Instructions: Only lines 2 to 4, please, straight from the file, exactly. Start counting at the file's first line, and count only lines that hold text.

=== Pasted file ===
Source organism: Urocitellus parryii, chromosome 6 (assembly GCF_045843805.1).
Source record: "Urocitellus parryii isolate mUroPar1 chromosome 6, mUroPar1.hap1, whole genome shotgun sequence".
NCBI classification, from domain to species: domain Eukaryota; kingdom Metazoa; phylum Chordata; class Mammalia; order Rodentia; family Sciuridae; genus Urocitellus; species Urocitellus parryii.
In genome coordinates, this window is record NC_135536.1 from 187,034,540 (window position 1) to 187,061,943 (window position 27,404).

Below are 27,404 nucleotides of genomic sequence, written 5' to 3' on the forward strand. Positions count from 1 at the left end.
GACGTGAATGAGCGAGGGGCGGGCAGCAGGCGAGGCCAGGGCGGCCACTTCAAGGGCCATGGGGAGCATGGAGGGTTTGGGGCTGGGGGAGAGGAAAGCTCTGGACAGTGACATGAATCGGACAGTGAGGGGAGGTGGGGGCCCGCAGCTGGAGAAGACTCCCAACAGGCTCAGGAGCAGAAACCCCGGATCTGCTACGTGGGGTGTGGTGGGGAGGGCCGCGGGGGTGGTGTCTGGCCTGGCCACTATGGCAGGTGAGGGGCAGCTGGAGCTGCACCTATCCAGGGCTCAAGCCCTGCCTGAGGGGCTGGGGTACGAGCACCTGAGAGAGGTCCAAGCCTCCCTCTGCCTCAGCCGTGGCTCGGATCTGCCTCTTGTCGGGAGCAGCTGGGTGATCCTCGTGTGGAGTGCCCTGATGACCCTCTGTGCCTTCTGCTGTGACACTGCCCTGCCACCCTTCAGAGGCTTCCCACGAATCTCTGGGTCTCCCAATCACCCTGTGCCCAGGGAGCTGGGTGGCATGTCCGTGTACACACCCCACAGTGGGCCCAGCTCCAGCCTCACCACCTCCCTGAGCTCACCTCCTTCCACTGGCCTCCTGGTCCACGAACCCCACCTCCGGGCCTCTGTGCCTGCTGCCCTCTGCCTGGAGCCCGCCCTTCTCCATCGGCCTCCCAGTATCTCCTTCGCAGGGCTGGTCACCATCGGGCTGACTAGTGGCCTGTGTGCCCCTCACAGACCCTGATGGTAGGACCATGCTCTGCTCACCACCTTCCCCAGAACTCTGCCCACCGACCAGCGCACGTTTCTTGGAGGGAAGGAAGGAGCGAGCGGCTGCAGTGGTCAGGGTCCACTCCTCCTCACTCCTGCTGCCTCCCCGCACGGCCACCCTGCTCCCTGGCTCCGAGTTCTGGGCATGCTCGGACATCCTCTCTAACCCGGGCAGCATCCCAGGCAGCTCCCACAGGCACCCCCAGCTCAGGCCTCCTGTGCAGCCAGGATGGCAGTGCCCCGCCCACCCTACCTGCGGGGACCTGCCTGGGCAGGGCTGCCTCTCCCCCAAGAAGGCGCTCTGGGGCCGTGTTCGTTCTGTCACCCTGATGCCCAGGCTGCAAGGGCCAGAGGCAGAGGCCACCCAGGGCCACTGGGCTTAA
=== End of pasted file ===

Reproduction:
Source record: "Urocitellus parryii isolate mUroPar1 chromosome 6, mUroPar1.hap1, whole genome shotgun sequence".
NCBI classification, from domain to species: domain Eukaryota; kingdom Metazoa; phylum Chordata; class Mammalia; order Rodentia; family Sciuridae; genus Urocitellus; species Urocitellus parryii.
In genome coordinates, this window is record NC_135536.1 from 187,034,540 (window position 1) to 187,061,943 (window position 27,404).